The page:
« VorigeDoorgaan »
did. S. S. Prentiss was not more easily, and scarcely more repeatedly, made the dupe of the imposter or professional sponge than was Mr. Douglas. It is said that the latter honored, to the last, even the drafts of Beau Hickman. It was not in his heart to say, even to him, as the late Governor Crawford of Georgia-his patience, and purse too, nearly exhausted—once said to a constant tease for "the loan of a little cash":"Here, take it, but quit living on your friends eternally; forage on the enemy for a while."
No man of his time had a stronger hold on the hearts of the young democracy of the country than Douglas. They deemed it a privilege to do homage before the altar where their great high-priest officiated. The charms of his social nature, so genial, so free, so attractive, so irresistible-won their attachment as strongly as his intellectual supremacy commanded their admiration, and his iron will challenged their respect. And, we incline to think, their impatient haste and imprudent zeal in pressing his nomination for the presidency in 1852, largely contributed to his defeat before the convention of 1856, when Mr. Buchanan was nominated. That he was entitled to it before Mr. Buchanan, or any one else—if able advocacy and efficient service in upholding the prime principles and live issues laid down in the platform adopted, entitled one to party recognition or reward-seemed to be clear enough. It was a mistake to bring him forward at all in 1852. He was young enough to wait; and by waiting, he might not have called down upon him the concentrated opposition of all the politicians who had been so long on the line. At least, they would not have been so unmistakably "put on notice "-as the lawyers say. They did combine against him. His unclouded dawn and splendid promise excited their envy, and drew upon him their united fire. Forewarned of his strength at Baltimore, they had four years wherein to marshal and muster their forces against him at Cincinnati. Nor was the time unimproved. Carpe diem was their common motto and watchword. They marshalled all their cohorts; and the unbroken phalanx defeated his nomination, when, we are persuaded, he was the
second choice (where he was not the first) of all the rank and file, except those under the absolute control of the old fieldofficers. And such a set of old field-officers! Most of them never had been fit for service at all; and many of the rest ought to have been put on the retired list, years beforewithout pension. But "Young America,"-too eager and too impetuous-forgot, for the time, that senility begets a fellow-feeling wondrous kind; that old men, of all callings and pursuits, commonly work together; that they little relish the notion of being pushed off the stage by the rising generation before their time; that a certain esprit de corps, which at once flatters their pride and feeds their vanity, prompts them to stand by an old comrade rather than promote the aspirations of a novus homo; and that when their own personal ambition is left without hope, it is some satisfaction to say: "Well, yes, I and the president served together for a series of years in Congress; I was among the first to discover his parts and advance his interest; he was my right-hand man in committee (the committee whereof I was chairman); our terms of personal intimacy were such that, I know, next to himself (for he was always ambitious, while I never was), he would sooner, today, see me president than any man in America." Such men could feel little sympathy for Pitt, when he fleshed his maiden sword in Walpole's sneer at “the atrocious crime of being a young man."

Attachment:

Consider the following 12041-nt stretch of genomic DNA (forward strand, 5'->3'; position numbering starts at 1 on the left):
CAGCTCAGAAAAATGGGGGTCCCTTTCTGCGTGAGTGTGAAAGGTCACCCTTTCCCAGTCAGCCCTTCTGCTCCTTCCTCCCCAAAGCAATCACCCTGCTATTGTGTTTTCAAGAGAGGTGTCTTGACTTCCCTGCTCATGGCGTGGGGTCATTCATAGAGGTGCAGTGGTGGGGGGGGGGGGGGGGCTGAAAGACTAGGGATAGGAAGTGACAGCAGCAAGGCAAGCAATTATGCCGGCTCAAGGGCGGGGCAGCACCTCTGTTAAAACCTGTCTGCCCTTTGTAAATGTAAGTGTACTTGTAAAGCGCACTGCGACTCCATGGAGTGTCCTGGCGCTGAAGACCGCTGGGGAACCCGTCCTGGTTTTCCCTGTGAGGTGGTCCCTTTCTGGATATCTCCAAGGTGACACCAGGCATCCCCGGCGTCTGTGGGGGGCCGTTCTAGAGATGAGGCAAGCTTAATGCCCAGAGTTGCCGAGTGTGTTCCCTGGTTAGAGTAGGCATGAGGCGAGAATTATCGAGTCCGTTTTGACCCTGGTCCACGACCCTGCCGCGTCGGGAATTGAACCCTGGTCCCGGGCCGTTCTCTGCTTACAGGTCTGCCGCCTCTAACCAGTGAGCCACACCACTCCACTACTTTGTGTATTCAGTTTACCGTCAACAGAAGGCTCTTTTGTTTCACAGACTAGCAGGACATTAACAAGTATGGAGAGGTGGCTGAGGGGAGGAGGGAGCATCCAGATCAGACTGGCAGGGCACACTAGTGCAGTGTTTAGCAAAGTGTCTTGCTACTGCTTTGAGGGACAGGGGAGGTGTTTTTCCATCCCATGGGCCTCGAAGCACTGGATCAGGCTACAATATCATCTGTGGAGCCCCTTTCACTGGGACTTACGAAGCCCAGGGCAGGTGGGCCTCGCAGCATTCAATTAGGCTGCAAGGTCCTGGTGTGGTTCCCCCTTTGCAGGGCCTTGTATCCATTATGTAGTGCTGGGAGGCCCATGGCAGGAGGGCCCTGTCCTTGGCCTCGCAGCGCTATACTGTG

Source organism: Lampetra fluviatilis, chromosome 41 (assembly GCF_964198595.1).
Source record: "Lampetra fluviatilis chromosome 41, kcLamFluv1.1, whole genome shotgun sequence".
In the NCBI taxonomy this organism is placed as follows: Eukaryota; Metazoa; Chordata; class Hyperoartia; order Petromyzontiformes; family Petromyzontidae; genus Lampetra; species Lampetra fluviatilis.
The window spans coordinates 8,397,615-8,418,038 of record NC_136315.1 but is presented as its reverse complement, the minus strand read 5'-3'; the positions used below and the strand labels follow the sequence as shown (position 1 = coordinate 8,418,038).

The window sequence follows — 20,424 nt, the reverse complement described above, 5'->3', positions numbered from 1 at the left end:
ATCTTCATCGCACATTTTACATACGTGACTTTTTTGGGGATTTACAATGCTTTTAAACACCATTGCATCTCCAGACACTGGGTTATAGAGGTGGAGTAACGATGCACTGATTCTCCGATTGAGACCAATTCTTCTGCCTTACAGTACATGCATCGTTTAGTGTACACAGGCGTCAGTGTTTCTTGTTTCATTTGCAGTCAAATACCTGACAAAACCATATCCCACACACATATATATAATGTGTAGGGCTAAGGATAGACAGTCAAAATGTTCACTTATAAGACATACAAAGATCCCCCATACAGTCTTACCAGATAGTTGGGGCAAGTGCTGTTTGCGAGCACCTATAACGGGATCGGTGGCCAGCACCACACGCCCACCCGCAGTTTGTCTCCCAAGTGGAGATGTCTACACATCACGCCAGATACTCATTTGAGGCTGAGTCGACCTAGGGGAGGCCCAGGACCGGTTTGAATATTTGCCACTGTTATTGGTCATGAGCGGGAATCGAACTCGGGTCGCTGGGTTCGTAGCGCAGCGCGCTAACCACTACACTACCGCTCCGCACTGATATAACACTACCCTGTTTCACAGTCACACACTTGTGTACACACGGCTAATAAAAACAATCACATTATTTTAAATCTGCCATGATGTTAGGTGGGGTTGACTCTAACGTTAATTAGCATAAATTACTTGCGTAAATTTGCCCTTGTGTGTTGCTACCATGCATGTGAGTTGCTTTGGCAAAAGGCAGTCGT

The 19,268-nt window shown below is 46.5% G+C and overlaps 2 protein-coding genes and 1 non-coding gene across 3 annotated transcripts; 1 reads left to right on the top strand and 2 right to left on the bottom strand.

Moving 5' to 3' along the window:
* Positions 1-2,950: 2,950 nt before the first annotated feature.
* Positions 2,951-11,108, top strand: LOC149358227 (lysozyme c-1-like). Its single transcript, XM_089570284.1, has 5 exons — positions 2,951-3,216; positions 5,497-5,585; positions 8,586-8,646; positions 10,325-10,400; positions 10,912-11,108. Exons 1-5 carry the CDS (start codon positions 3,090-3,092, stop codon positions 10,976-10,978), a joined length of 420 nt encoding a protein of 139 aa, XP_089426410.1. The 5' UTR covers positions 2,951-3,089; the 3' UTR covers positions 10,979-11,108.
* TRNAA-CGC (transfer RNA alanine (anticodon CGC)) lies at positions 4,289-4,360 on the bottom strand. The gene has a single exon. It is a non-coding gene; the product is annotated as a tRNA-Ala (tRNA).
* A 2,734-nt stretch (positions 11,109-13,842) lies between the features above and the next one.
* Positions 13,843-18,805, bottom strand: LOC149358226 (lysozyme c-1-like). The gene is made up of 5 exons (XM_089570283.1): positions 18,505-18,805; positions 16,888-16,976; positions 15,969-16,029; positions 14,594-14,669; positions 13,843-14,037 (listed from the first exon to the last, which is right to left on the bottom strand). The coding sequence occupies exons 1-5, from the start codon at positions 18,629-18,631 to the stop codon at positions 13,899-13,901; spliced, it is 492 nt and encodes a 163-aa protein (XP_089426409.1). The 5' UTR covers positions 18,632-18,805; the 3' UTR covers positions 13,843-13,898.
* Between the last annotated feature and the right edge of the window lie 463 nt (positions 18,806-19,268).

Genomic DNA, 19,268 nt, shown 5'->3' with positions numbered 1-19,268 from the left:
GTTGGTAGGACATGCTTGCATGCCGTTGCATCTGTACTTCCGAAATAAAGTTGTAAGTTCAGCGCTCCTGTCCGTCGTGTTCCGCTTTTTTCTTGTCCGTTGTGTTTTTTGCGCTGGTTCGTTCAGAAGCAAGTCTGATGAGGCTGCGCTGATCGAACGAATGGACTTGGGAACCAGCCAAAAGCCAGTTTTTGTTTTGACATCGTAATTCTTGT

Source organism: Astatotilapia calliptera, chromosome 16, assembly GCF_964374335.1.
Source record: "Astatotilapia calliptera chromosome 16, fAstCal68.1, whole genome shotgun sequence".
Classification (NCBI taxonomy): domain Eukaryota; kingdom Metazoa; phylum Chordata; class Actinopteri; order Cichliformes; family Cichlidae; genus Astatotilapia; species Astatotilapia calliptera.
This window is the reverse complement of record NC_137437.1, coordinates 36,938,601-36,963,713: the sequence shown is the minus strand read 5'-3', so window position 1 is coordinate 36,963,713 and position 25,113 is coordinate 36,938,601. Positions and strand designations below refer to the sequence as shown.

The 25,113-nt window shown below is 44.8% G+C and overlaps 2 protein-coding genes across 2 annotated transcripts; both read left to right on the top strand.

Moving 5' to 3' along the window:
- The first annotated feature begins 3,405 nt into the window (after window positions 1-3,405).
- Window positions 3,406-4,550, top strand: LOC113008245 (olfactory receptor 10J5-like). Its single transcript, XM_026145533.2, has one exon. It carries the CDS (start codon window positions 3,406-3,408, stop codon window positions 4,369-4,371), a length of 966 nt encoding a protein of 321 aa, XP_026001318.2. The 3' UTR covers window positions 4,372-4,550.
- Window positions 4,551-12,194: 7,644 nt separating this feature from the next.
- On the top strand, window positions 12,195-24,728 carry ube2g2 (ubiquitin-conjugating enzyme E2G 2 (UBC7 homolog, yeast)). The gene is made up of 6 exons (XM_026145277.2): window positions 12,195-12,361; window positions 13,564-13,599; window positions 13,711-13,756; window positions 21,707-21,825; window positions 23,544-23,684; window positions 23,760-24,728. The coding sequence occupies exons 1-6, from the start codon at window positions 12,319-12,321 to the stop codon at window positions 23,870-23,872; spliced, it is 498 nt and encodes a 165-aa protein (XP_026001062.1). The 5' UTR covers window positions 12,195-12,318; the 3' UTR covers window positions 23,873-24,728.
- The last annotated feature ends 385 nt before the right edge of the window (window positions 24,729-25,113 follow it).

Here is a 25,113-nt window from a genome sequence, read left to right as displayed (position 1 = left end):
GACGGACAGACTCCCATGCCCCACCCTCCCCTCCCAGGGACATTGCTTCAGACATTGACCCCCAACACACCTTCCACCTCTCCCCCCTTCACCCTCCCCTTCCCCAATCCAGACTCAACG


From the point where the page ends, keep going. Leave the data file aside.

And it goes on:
Popular leaders, generally, are good talkers. Douglas had wonderful colloquial talents. Had he possessed the affluence of scholarly acquisition and accomplishment which so much enhanced the charm of Sir James Mackintosh's conversational powers, it is hardly extravagant to say that he would have rivalled him as an entertaining and instructive talker. His excessive intellectuality kept his brain always on fire. All his resources of information, illustration, anecdote, wit, repartee were as readily called up in social colloquy, as were his powers of logic and eloquence when, inspired by large numbers, an absorbing topic and befitting occasion, he entranced listening senators. The American excelled the Scotchman in one quality-pretty essential to him who would,
omnium consensu, be prince of the coterie. Douglas' ear was quite as attentive as his tongue was ready; Sir James was not a patient listener; his tongue incessantly wagged in any company. Like Burke's, his mind was so full that it must find vent in talk.